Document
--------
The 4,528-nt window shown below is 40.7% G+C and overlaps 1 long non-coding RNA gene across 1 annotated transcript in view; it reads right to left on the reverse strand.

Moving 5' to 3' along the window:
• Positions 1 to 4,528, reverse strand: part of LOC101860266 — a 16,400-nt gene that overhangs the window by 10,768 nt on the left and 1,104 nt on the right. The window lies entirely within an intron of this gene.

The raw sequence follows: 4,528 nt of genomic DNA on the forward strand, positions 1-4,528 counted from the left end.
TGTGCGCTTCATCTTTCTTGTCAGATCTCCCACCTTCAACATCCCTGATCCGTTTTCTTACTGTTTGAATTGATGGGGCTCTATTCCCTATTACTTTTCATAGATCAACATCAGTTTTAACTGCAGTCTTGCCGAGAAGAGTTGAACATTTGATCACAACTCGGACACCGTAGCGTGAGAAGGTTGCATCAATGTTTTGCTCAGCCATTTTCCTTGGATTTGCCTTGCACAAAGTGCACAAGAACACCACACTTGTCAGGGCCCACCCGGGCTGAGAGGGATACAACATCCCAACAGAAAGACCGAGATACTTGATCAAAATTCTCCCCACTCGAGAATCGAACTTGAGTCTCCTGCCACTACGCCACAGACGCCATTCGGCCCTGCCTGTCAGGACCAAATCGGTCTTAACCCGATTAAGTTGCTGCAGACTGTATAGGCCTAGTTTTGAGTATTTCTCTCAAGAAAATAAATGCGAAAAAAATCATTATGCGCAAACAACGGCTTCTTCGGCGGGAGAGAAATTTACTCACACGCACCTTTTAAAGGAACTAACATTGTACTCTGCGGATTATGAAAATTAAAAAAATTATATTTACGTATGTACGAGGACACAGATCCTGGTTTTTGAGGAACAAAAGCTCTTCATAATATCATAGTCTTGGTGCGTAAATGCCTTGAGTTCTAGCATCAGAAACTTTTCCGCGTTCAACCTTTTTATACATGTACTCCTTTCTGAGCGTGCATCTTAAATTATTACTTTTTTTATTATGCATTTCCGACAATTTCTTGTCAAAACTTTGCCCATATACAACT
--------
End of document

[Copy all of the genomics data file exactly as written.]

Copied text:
The 4,528-nt window shown below is 40.7% G+C and overlaps 1 long non-coding RNA gene across 1 annotated transcript in view; it reads right to left on the reverse strand.

Moving 5' to 3' along the window:
• Positions 1 to 4,528, reverse strand: part of LOC101860266 — a 16,400-nt gene that overhangs the window by 10,768 nt on the left and 1,104 nt on the right. The window lies entirely within an intron of this gene.

The raw sequence follows: 4,528 nt of genomic DNA on the forward strand, positions 1-4,528 counted from the left end.
TGTGCGCTTCATCTTTCTTGTCAGATCTCCCACCTTCAACATCCCTGATCCGTTTTCTTACTGTTTGAATTGATGGGGCTCTATTCCCTATTACTTTTCATAGATCAACATCAGTTTTAACTGCAGTCTTGCCGAGAAGAGTTGAACATTTGATCACAACTCGGACACCGTAGCGTGAGAAGGTTGCATCAATGTTTTGCTCAGCCATTTTCCTTGGATTTGCCTTGCACAAAGTGCACAAGAACACCACACTTGTCAGGGCCCACCCGGGCTGAGAGGGATACAACATCCCAACAGAAAGACCGAGATACTTGATCAAAATTCTCCCCACTCGAGAATCGAACTTGAGTCTCCTGCCACTACGCCACAGACGCCATTCGGCCCTGCCTGTCAGGACCAAATCGGTCTTAACCCGATTAAGTTGCTGCAGACTGTATAGGCCTAGTTTTGAGTATTTCTCTCAAGAAAATAAATGCGAAAAAAATCATTATGCGCAAACAACGGCTTCTTCGGCGGGAGAGAAATTTACTCACACGCACCTTTTAAAGGAACTAACATTGTACTCTGCGGATTATGAAAATTAAAAAAATTATATTTACGTATGTACGAGGACACAGATCCTGGTTTTTGAGGAACAAAAGCTCTTCATAATATCATAGTCTTGGTGCGTAAATGCCTTGAGTTCTAGCATCAGAAACTTTTCCGCGTTCAACCTTTTTATACATGTACTCCTTTCTGAGCGTGCATCTTAAATTATTACTTTTTTTATTATGCATTTCCGACAATTTCTTGTCAAAACTTTGCCCATATACAACT